What can you do if you have a canker sore?

Photo of a teenager holding an apple (PantherMedia / Lars Hallstrom)

Canker sores (mouth ulcers) usually heal on their own within a few days. Gels, creams or mouthwashes can help to relieve the pain. In severe cases, steroid tablets may be considered.

It’s not known why canker sores develop. That’s why the treatment focuses on the symptoms instead of the cause. It aims to relieve the acute symptoms and support the healing process.

Is treatment always necessary?

If the symptoms are bearable, then treatment isn't needed. This is most likely the case for the more common minor canker sores: 85 out of 100 people who have canker sores have this type, which is the mildest. Minor canker sores are only a few millimeters wide, are painful for three to five days, and go away completely after about two weeks.

What foods should you avoid or eat?

During the phase of acute inflammation, it's helpful to avoid certain foods that can irritate the inflamed mucous membranes even more – such as crispy or hard foods like bread rolls or crispbread (such as Ryvita). Very acidic, spicy or salty foods can also be unpleasant, as can fizzy drinks or alcohol. But you should still make sure that you don’t eat too much of the same thing, or too little overall. Eating soups and soft foods can help to protect the mucous membranes. It's also a good idea to let any food that you cook cool off enough or to eat cold meals.

If you think that certain foods or oral hygiene products are encouraging the development of canker sores, then try avoiding them. But there's a lack of good research on whether a certain diet can delay the formation of new canker sores.

Oral hygiene: What you need to know

Even though moving your mouth can make the pain worse, you should brush your teeth just as well as you usually do when you don’t have a canker sore. A soft brush can help to prevent injuries to your gums that could increase the risk of new canker sores developing. There are various ways to clean the spaces between your teeth – for instance, with an interdental brush or dental floss. You can ask your dentist for advice to help you find the right option for you.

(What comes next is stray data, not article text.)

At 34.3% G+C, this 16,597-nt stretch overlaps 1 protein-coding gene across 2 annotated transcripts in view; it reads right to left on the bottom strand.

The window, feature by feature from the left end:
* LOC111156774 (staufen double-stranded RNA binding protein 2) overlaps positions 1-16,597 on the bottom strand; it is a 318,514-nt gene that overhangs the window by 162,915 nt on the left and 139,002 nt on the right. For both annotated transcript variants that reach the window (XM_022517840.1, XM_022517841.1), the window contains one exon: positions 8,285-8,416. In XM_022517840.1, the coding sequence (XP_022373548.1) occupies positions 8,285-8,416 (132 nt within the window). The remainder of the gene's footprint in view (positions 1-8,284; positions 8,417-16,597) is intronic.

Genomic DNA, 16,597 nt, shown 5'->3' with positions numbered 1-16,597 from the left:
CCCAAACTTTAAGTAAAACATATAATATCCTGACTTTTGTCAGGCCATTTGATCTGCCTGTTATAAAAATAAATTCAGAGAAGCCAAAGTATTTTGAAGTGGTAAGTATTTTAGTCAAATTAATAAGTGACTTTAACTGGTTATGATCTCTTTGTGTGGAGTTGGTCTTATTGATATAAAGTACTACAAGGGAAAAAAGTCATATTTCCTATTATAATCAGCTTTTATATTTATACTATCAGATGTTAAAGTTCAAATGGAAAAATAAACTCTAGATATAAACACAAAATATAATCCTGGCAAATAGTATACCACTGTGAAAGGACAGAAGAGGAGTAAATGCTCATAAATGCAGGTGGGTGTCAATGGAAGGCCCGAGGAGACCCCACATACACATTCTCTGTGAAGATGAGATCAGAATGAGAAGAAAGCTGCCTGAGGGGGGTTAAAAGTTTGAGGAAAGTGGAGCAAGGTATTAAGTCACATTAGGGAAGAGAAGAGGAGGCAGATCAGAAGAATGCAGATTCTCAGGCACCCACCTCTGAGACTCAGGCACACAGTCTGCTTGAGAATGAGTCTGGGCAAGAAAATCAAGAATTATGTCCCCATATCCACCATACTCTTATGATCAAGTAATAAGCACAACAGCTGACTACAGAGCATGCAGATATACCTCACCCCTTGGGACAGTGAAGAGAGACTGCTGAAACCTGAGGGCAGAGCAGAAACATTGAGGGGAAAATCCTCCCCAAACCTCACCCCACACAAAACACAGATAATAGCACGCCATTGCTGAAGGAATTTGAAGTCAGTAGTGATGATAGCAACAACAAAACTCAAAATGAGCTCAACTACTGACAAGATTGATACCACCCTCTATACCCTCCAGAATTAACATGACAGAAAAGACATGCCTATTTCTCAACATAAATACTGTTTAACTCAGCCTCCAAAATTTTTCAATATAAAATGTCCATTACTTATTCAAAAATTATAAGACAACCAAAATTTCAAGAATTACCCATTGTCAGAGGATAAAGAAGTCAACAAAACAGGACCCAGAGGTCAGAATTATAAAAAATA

It’s also important to check the ingredients used in the oral hygiene products: Mouthwashes that contain alcohol may make the pain worse, for instance. Some people also react sensitively to toothpaste that has sodium lauryl sulfate in it.

What can help relieve the symptoms?

Various kinds of medications can be used to treat canker sores. They can be applied to the sores in the form of a gel, cream, paste or spray. Some are also available as a mouthwash or lozenges:

  • Local anesthetics: Local anesthetics like lidocaine or benzocaine can dull the pain. They are typically applied to the sores as a gel or cream.
  • Anti-inflammatory drugs: Some medicines contain the painkiller diclofenac, which is an NSAID. Diclofenac can relieve pain and reduce inflammation.
  • Antiseptic drugs: Mouthwashes with germ-killing ingredients like chlorhexidine or triclosan are used to stop germs from growing in the wound and delaying the healing process or making the inflammation worse.
  • Plant-based remedies (astringents): Tinctures made from myrrh or rhubarb root help some people. These plant-based remedies cause the blood vessels in the mucous membranes to become narrower, which is believed to relieve the pain.

What can you do if these things don't help?

If treating canker sores with local anesthetics, painkillers or antiseptic medications doesn't help, you can apply steroid creams. If those aren't effective or if the sores are very severe, it's a good idea to see a doctor or dentist. They can cauterize (destroy) the inflamed tissue – for instance, using a silver nitrate solution or laser treatment.

When are tablets needed?

About 15 out of 100 people who keep on getting canker sores have large inflammations or an especially large number of them. Some of them then have such severe pain that it becomes difficult to eat, drink or sleep – especially if the canker sores heal only gradually or constantly come back.

In these rare, severe cases, it may be a good idea to take tablets in addition to using a local treatment – for instance, steroid tablets. They have an effect both on the membranes lining the mouth and the rest of the body (systemic treatment). But side effects may be more common then.